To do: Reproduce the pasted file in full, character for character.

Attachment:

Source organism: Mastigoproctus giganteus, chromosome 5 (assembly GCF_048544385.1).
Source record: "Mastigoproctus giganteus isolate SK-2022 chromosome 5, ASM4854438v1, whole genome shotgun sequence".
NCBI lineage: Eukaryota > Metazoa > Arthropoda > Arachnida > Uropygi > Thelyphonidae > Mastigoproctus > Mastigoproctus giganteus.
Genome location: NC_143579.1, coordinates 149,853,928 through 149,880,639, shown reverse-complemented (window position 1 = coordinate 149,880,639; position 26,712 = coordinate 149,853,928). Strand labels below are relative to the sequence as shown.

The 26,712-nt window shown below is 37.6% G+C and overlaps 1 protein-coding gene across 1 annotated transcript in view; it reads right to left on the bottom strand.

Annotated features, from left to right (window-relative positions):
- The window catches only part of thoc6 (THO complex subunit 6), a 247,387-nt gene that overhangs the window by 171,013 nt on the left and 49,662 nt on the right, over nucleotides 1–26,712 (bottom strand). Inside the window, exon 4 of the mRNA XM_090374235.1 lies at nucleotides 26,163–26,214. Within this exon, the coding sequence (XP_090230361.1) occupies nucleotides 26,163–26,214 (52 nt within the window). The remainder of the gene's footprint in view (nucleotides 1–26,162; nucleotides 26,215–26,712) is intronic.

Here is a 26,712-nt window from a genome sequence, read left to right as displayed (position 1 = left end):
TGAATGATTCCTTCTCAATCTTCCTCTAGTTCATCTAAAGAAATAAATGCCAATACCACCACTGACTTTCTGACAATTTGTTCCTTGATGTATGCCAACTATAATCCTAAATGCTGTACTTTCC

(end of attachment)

Source organism: Mastigoproctus giganteus, chromosome 5 (assembly GCF_048544385.1).
Source record: "Mastigoproctus giganteus isolate SK-2022 chromosome 5, ASM4854438v1, whole genome shotgun sequence".
NCBI lineage: Eukaryota > Metazoa > Arthropoda > Arachnida > Uropygi > Thelyphonidae > Mastigoproctus > Mastigoproctus giganteus.
Genome location: NC_143579.1, coordinates 149,853,928 through 149,880,639, shown reverse-complemented (window position 1 = coordinate 149,880,639; position 26,712 = coordinate 149,853,928). Strand labels below are relative to the sequence as shown.

The 26,712-nt window shown below is 37.6% G+C and overlaps 1 protein-coding gene across 1 annotated transcript in view; it reads right to left on the bottom strand.

Annotated features, from left to right (window-relative positions):
- The window catches only part of thoc6 (THO complex subunit 6), a 247,387-nt gene that overhangs the window by 171,013 nt on the left and 49,662 nt on the right, over nucleotides 1–26,712 (bottom strand). Inside the window, exon 4 of the mRNA XM_090374235.1 lies at nucleotides 26,163–26,214. Within this exon, the coding sequence (XP_090230361.1) occupies nucleotides 26,163–26,214 (52 nt within the window). The remainder of the gene's footprint in view (nucleotides 1–26,162; nucleotides 26,215–26,712) is intronic.

Here is a 26,712-nt window from a genome sequence, read left to right as displayed (position 1 = left end):
TGAATGATTCCTTCTCAATCTTCCTCTAGTTCATCTAAAGAAATAAATGCCAATACCACCACTGACTTTCTGACAATTTGTTCCTTGATGTATGCCAACTATAATCCTAAATGCTGTACTTTCC